Being African and a Young Woman, What to Say for It?
By Catherine Nyambura
Editors note: This post was originally shared on Rural Reporters and also on Zofem's blog on 1st November, 2014 to mark African Youth Day. Catherine's powerful message is as important today as any day.
I am African and a young woman, these identities for some reason need to be emphasized, why is that?
Catherine Nyambura reflects on what it means being an African Young Woman on this day – African Youth Day.
Our society a few years ago would have me explain what I am doing, thinking, and I can just take the stage (in this case – this virtual stage) to dare air my opinion. But I am happy to be alive at a time when some African countries such as Rwanda top the 10 in gender gap, and my country Kenya is making strides all the way from number 78 to 42.
This is to be celebrated, but there are countries in Africa still doing badly in terms of closing the gender gap and achieving gender equality; we must harmonize our efforts and ensure daughters of Africa everywhere have something to celebrate.
I now get to the point where I will call Africa out on their bluff; Currently, we have 91.5 million women and girls living with the consequences of Female Genital Mutilation (FGM), an archaic practice that endangers girls' lives and is usually a precursor of early child marriage that curtails girls' education.
I, for example, would not be so ably expressing myself had I not stepped into a classroom and granted the basic requirements to keep me in that class and ensure I excel; such basic requirements included sanitary towels – and as a young girl growing up on the MDG (Millennium Development Goals) poverty ceiling of families living below one dollar a day, these were not easy to come by.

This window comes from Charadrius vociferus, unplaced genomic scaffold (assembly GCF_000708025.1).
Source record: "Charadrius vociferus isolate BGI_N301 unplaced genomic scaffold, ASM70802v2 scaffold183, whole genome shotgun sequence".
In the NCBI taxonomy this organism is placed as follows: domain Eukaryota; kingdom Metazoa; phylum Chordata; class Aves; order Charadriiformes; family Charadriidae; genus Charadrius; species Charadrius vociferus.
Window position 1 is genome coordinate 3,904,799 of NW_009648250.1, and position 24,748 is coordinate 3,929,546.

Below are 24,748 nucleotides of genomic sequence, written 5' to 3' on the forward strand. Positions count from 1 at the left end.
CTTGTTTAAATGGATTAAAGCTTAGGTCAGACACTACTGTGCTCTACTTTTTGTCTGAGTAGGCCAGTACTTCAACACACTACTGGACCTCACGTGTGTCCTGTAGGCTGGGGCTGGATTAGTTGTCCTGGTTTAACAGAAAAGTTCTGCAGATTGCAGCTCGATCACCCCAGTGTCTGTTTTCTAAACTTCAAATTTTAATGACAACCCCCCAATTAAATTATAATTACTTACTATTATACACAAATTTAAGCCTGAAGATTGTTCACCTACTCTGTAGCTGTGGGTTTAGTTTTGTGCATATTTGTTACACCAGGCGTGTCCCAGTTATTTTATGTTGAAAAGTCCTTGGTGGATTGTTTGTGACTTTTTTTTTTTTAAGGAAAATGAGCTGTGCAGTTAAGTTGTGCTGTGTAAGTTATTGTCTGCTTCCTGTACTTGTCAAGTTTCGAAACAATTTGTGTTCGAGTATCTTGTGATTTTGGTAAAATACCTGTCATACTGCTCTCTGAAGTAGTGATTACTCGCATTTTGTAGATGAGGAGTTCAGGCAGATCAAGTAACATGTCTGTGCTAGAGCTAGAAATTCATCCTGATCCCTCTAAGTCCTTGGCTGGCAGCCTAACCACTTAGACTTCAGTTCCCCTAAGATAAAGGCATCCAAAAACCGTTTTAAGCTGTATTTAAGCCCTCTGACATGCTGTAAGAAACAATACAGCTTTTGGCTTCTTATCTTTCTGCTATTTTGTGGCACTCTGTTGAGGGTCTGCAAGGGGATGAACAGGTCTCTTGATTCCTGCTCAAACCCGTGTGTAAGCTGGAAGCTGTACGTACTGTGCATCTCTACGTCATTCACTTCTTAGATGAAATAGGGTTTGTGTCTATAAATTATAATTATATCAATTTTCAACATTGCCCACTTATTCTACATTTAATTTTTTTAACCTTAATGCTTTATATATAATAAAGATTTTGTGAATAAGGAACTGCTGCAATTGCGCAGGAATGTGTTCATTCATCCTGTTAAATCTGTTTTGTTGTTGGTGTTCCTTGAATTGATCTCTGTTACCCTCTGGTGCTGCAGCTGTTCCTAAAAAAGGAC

Onto the topic of the day: it is African Youth Day with the theme to build on young women’s potential. As a young African woman, I feel the need to speak as to how I would like to see our potential built. Young women are currently disproportionately affected by the high unemployment rates on the continents and for those who are employed they are prey to sexual violence and harassment and unequal pay, the historical gender gaps haven’t been closed and we have some field still widely dominated by young men which should eventually be equalized.
Now, I know that we have the perception that Africa is rising, but are we all rising or we are rising and leaving some behind, and these some left behind being young women and girls, participation in political leadership is still a touchy subject, we can rise but up to a certain point. No??
For us to build potential of any individual, they have to be healthy, so it is time that Africa invested in women’s health seriously, having committed to a 15% investment on health in the Abuja declaration – but is not there quite yet. To reap any demographic dividend from the 70% of our population (adolescents and youth including young women), health and education are just those things we have to keep working at.
I will end with a call for African youths to celebrate today; because of the fact we even have an African Youth Day shows that we have started the journey towards the right direction. Next step is to realize that youth are not homogenous and tackle their issues as such, like the young women’s focus on this year’s theme.
The possibilities are endless!
This is a guest blog post by Catherine Nyambura, Kenyan SRHR (sexual and reproductive health and rights) activist and youth leader. She has over six years of experience working with girls and young women on issues around sexuality education and rights. Catherine Nyambura is a member of the African Youth Task Force on Post2015. She is also the deputy director of Dandelion Kenya, a Swedish-Kenyan non-profit grassroots organisation based in Nakuru
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